One of the great gifts in Christ is this gift of forgiveness, regardless of background, regardless of how we’ve walked in, and regardless of what our future holds, because we’re going to blow it this year, right? Yeah. Maybe this afternoon. Guys, what time do the Cowboys kick off? Some of you are going to blow it pretty quickly, even this afternoon. But by the grace of God, by his lavish, extravagant grace, we are fully forgiven, freely forgiven, and forever forgiven. I had our communications team build out a little video on this, and then I’ll come up and close us out.
Male: God is perfect. Why? Because he is God. He is wise, generous, loving, and good. He has no sin in him. Not one bit. We are not perfect. Why? Because our hearts are sick and dirty with sin. We have all sinned against God. This means we are separated from him, and we are born outside of his family. Sin creates a barrier between us and God. It also affects our relationships with others. Sin makes a mess of everything. Yes, everything. We can’t do anything to fix this mess on our own, but because he is gracious and loving, God did something incredible. He sent his Son Jesus into the world.
Jesus lived a perfect life. Yes, totally and completely perfect. What else did Jesus do? In love, Jesus died on the cross for our sins. He took the punishment we deserve and made a way for us to know God. Because Jesus died for sin, those who love and trust him can be forgiven, and they can be brought into God’s family. Jesus removed the barrier between us and God. So what does this all mean? It means that all of the sin that keeps us from relationship with God and others was taken care of by Jesus. God forgives fully, freely, and forever. Because Jesus forgave us, we forgive others fully, freely, and forever.
[End of video]
We’re 16 days away from Christmas. There’s a lot to do between now and then. I just saw panic in some of your faces. I want to just remind you once again where I started and where I ended last week. There will be a lot of really cool things coming in the next couple of weeks. We’ve already been to a couple of Christmas parties, and we have a few more to go to. We’ll laugh a lot in these days, and some of us will cry a lot in these days.
When all is said and done, what I want to continually lay before you is, regardless of what you’ve asked for, regardless of what you get, even if you’re a single woman and some dude throws a ring at you, or you get the car with the bow on it, regardless of what you get, regardless of what kind of experience occurs, it is all not even secondary to what we’ve been given in the coming of Christ who dwelt among us, who becomes our righteousness and absorbs from us our sins.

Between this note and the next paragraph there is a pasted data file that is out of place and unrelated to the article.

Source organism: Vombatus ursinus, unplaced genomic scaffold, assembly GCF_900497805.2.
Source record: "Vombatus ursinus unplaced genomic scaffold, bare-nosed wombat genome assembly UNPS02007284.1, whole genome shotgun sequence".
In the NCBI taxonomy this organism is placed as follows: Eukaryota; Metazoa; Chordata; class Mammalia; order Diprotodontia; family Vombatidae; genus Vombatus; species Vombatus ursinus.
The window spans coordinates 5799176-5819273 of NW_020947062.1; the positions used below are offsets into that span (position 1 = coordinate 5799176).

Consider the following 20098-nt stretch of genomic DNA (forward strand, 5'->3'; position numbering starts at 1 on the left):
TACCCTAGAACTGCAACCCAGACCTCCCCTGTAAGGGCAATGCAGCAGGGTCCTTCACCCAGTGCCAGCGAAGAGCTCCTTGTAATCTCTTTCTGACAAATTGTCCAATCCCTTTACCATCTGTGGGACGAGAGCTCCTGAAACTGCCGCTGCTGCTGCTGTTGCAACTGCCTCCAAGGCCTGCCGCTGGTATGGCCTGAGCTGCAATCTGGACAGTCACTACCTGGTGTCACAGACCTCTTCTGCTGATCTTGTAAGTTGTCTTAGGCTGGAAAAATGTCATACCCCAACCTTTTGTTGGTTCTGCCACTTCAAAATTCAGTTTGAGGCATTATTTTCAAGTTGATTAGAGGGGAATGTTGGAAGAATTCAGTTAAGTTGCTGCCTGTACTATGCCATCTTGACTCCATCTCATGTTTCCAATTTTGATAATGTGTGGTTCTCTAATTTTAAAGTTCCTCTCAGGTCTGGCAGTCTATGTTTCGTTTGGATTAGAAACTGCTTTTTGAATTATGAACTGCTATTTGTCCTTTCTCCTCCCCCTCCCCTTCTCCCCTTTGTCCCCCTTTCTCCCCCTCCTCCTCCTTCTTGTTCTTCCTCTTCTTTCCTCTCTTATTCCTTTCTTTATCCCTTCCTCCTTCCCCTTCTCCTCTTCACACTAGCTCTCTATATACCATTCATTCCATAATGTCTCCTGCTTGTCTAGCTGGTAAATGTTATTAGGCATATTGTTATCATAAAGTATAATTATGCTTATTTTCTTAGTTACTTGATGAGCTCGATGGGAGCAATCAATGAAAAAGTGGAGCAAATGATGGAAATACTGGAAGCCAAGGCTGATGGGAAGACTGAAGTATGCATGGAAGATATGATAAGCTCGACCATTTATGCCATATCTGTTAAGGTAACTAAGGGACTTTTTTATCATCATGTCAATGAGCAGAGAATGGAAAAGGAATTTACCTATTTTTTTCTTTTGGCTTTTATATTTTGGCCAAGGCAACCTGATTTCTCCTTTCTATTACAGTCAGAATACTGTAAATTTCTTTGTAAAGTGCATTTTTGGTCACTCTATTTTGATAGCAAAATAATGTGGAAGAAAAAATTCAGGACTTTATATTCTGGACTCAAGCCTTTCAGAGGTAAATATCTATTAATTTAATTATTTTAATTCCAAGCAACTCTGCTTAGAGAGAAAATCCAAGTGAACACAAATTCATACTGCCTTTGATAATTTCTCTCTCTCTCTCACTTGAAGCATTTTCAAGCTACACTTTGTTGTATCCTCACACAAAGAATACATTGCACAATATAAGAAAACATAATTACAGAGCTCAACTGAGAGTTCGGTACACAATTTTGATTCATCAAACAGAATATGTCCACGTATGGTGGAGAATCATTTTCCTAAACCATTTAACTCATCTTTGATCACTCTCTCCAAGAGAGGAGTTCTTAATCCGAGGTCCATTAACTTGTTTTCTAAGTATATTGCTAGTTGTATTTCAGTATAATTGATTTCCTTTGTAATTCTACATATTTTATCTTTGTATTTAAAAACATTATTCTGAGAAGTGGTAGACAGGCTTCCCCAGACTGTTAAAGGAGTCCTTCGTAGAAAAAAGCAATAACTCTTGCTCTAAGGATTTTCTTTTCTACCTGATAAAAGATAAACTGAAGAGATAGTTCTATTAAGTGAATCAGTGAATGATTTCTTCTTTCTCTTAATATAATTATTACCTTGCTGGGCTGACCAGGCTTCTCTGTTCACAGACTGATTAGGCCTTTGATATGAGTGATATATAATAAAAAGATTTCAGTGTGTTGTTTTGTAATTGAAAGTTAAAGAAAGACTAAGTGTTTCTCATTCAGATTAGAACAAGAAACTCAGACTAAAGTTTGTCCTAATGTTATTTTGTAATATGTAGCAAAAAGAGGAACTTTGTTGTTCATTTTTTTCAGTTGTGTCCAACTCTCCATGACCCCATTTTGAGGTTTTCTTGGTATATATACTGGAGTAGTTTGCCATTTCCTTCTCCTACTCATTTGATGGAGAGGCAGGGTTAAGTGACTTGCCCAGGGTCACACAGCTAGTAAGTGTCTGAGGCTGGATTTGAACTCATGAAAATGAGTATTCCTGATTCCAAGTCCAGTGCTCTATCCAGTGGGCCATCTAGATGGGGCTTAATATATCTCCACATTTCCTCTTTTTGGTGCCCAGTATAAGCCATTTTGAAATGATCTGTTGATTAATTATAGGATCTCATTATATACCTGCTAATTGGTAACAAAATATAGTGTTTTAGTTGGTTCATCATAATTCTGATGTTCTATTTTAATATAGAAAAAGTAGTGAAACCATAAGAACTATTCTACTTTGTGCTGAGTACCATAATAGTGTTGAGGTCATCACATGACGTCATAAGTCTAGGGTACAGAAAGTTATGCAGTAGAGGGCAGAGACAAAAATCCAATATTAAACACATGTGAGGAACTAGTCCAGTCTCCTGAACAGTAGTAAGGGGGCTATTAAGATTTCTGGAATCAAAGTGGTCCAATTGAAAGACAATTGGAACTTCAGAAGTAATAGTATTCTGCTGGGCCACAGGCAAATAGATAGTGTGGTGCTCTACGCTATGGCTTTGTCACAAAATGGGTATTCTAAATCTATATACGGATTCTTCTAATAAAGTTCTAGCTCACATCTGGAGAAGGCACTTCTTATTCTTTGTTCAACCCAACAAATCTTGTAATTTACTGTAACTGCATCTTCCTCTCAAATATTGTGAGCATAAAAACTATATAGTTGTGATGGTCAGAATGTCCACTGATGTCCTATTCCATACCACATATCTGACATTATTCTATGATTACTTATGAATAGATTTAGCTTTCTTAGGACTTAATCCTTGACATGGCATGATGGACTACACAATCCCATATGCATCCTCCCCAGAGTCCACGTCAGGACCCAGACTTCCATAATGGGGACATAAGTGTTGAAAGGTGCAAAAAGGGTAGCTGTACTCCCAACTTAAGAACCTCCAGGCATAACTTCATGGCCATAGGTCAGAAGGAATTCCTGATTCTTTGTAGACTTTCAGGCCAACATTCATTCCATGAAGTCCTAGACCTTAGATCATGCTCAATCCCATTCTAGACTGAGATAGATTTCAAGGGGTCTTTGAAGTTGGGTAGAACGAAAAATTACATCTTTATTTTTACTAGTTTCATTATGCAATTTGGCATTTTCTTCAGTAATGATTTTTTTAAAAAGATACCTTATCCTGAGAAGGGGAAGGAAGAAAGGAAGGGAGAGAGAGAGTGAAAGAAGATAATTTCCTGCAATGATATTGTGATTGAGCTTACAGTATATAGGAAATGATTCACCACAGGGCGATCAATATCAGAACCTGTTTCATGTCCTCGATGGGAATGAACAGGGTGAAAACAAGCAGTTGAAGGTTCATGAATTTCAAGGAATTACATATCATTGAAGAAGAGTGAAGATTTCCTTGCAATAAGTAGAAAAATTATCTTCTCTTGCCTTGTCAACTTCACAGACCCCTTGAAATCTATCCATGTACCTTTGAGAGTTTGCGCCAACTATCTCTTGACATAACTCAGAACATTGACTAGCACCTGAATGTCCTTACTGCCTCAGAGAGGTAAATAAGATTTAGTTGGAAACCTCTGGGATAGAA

The invitation to all of us is to enter into the forgiveness of God made possible in Christ to be fully forgiven, freely forgiven, and forever forgiven. Regardless of how you’ve come in, that’s the offer on the table for you. My hope going into this week would be that you’d be tired enough to maybe hear it for the first time, or maybe that the kids being in here today would create receptivity that wasn’t there historically.
Just know I love you and so desperately want you to walk in the joy of the Lord and not be constrained by religiosity but really to get that God loves you and likes you, and yes, he’s calling you to holiness, and yes, he’s going to transform your life, and he is going to demand that some things change in your life (we’re going to talk more about that next week), but for today, the invitation is to rest in the forgiveness of God that is utterly and completely complete. Let’s pray.
Father, we want to now move to blessing your name. We want to sing and celebrate. We want to remember and rejoice. We want to make much of your name, because you are the Father of our Lord and Savior Jesus Christ and you have placed us in Christ and granted us the righteousness of Christ and have taken from us all of our shortcomings and failures. So we make much of you in song today. We make much of you in the elements today. We make much of you with our voices and lives. We love you. It’s through your beautiful name, amen.
Love you, guys. Great job, kids.